How can we distribute finite resources in manageable, interpersonal contexts?
Things that are depleted through use cannot always be made available indefinitely to everyone. Some limits on access and usage are needed, along with agreements about fair allocations. A sustainable distribution practice also de-couples “giving” from “taking” so that there is indirect reciprocity and not direct, reciprocal exchange. This process must combine the following three elements: pooling what is available, capping how much of it can be used, and then dividing it up fairly. This does not mean that all participants must contribute, but it does mean that everyone more or less gets what they need, to the extent that it is possible.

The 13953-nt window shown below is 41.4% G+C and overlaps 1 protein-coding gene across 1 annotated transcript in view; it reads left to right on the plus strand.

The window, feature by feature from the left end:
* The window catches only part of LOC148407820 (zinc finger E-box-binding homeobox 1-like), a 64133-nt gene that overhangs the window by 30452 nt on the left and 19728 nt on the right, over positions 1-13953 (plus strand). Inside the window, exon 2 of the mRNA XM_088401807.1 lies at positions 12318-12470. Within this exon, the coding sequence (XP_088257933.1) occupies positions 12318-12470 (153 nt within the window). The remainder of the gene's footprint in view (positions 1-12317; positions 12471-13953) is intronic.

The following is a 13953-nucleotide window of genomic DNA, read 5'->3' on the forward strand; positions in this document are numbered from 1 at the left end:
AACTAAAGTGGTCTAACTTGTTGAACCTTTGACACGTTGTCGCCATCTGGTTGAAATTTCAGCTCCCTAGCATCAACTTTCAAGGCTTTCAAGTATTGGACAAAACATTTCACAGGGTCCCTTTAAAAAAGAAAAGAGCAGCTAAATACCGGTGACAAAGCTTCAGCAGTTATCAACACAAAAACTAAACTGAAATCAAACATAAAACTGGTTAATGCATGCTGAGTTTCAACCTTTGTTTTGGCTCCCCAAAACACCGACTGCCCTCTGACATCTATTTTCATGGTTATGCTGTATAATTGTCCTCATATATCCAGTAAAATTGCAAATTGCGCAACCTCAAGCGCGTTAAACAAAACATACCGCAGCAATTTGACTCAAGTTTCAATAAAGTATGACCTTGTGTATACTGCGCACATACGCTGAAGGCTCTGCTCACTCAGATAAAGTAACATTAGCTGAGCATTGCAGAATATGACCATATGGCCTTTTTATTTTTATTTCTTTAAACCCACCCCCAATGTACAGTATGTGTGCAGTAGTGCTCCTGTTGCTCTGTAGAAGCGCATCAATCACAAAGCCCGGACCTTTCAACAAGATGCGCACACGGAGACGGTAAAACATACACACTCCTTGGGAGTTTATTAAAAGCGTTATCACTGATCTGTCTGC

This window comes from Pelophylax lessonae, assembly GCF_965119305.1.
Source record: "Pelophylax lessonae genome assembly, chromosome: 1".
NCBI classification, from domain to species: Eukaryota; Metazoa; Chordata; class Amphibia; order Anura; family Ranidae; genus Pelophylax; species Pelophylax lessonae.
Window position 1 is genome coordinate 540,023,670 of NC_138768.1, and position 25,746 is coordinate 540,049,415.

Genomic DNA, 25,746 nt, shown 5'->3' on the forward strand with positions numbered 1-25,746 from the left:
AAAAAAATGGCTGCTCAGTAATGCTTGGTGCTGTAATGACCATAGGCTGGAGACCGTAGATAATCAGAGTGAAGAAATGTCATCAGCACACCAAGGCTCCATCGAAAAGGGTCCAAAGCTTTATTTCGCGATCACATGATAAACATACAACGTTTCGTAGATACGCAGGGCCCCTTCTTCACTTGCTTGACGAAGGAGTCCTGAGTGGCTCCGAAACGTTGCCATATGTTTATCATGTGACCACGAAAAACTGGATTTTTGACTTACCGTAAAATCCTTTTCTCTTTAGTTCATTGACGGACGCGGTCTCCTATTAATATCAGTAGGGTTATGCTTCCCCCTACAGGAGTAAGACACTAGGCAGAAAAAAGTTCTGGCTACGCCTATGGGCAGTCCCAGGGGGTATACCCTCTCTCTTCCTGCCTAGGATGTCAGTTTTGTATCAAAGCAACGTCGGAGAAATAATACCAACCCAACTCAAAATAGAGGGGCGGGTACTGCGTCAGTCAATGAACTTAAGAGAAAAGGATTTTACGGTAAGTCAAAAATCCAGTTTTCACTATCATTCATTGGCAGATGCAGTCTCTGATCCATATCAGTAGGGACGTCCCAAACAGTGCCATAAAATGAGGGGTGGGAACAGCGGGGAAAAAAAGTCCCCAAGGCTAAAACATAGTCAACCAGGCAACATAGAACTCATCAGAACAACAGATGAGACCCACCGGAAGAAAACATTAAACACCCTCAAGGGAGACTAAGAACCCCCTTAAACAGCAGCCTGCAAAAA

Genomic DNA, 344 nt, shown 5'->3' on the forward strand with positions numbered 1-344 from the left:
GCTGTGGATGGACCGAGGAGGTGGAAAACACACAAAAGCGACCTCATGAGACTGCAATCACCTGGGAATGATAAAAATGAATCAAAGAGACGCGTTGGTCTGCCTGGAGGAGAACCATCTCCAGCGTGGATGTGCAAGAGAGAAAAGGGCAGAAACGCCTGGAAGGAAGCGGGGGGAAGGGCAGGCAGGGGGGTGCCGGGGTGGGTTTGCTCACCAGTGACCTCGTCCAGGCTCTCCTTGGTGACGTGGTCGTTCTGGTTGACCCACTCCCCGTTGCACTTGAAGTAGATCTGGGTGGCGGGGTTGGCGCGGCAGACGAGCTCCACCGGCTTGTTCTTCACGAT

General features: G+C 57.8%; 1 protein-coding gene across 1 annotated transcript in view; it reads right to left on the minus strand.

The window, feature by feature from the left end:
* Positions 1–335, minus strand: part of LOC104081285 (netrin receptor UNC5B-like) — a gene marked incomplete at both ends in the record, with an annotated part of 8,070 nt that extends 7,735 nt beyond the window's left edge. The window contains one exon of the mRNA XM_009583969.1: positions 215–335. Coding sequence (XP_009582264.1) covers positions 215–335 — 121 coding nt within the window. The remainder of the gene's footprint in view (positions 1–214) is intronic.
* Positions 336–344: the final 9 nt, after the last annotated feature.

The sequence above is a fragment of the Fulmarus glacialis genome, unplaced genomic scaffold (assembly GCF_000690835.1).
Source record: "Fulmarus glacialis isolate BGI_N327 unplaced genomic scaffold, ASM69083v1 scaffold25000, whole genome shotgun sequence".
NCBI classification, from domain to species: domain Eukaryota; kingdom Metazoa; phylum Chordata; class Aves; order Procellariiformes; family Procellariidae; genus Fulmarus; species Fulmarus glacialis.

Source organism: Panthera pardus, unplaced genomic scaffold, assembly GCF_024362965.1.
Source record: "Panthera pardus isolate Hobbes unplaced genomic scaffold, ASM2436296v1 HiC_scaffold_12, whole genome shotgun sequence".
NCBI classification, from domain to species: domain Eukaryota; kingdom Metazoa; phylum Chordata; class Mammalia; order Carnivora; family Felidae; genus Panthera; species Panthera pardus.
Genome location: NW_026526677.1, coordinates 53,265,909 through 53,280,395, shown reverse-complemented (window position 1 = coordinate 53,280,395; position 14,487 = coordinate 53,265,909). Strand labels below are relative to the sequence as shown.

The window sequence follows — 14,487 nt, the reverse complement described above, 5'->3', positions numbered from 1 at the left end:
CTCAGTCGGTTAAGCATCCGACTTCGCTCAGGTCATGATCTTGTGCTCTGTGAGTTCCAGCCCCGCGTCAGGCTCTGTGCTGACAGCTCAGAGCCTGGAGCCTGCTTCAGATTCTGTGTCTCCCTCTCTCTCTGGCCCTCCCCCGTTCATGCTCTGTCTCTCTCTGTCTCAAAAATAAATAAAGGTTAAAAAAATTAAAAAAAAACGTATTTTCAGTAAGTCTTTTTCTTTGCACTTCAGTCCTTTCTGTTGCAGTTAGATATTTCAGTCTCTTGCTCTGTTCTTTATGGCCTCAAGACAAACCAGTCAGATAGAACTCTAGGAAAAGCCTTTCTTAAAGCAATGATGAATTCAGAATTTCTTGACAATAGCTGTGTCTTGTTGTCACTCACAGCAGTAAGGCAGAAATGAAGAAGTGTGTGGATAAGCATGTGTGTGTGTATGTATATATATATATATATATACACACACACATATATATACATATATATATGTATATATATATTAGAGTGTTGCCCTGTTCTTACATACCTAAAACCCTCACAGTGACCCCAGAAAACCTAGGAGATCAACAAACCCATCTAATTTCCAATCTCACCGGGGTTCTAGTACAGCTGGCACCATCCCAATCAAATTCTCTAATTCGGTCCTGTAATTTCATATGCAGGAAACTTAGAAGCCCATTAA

# Examples - Food boxes, potluck dinners, disaster-relief supplies. - “Free shops” that pool the items that people donate. Sometimes the amount of items that a person may take is then capped. Otherwise, everyone may take what they wish. - At Meditation Centers , meditation course participants pay what they feel they can afford after the course is over. - Anthropologist James Suzman, in Affluence Without Abundance, notes how the egalitarian-minded Bushman of the Kalahari (Ju/’hoan) ensure that everyone gets a fair share of harvested food and meat after a hunt, even if some individuals play a larger role than others.